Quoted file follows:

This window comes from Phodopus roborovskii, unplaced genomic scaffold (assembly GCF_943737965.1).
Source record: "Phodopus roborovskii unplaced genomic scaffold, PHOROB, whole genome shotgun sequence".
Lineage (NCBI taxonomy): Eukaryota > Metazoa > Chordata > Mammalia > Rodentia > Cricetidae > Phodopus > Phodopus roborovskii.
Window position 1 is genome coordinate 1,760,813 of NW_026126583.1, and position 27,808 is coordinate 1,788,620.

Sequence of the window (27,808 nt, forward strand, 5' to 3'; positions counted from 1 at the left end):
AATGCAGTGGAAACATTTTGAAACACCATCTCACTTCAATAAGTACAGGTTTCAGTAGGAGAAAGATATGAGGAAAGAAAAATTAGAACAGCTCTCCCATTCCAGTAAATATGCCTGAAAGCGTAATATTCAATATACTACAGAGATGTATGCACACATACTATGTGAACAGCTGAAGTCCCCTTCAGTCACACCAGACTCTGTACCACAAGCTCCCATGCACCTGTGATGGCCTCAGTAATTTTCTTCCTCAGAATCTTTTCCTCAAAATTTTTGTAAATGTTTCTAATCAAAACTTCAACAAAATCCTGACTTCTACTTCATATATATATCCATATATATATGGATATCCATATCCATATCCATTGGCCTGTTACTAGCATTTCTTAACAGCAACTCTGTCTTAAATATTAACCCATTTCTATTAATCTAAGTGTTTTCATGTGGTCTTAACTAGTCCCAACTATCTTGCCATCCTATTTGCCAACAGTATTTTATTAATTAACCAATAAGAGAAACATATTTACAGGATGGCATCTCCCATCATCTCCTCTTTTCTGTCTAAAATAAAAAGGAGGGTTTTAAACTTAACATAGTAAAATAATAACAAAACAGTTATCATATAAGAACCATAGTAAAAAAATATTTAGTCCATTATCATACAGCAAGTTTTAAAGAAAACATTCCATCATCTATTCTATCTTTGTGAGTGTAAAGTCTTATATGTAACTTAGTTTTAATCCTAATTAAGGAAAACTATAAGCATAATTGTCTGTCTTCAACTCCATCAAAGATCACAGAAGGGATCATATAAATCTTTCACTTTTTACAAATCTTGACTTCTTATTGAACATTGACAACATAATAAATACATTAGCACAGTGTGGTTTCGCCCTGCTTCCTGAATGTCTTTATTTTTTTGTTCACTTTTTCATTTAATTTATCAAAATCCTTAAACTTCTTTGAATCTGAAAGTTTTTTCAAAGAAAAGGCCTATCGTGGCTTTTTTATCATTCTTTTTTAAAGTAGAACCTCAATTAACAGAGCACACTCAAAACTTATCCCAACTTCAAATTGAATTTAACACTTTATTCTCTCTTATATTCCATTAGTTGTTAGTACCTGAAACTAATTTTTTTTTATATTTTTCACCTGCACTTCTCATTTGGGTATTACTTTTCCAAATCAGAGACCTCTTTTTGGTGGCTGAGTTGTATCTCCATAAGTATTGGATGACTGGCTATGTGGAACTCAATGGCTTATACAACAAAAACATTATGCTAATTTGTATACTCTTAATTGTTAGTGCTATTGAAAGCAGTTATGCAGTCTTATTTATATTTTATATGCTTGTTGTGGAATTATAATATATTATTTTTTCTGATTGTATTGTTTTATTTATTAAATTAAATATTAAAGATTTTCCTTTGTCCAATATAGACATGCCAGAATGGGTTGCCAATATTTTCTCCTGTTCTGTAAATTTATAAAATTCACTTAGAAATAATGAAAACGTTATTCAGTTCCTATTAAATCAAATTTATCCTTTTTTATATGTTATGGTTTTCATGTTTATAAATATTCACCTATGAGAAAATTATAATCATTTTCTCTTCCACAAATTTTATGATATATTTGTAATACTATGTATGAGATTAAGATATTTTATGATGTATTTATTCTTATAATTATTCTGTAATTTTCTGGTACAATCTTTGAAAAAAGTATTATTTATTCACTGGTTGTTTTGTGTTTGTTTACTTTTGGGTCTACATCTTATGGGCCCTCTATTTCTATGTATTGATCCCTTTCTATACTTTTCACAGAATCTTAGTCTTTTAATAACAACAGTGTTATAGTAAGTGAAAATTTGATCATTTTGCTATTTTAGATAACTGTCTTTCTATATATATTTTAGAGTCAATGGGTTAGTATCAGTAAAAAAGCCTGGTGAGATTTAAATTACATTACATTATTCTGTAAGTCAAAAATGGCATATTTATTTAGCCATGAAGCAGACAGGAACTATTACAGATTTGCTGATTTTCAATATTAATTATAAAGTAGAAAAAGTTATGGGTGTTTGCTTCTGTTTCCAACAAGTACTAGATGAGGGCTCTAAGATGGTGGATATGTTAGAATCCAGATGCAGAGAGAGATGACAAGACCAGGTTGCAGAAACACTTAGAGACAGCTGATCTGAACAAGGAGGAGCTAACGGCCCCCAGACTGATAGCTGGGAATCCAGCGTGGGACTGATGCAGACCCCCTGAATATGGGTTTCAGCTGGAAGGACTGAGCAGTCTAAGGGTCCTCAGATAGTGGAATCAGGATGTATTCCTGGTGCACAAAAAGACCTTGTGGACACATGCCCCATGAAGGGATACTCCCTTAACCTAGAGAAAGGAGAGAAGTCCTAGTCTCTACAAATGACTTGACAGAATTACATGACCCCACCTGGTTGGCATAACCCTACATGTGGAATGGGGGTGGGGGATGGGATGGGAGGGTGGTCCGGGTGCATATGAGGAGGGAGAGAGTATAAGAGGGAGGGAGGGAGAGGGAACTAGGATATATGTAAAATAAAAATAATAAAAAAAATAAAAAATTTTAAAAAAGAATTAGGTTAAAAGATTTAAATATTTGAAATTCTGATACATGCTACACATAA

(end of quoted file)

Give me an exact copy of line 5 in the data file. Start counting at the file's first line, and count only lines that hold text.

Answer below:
Sequence of the window (27,808 nt, forward strand, 5' to 3'; positions counted from 1 at the left end):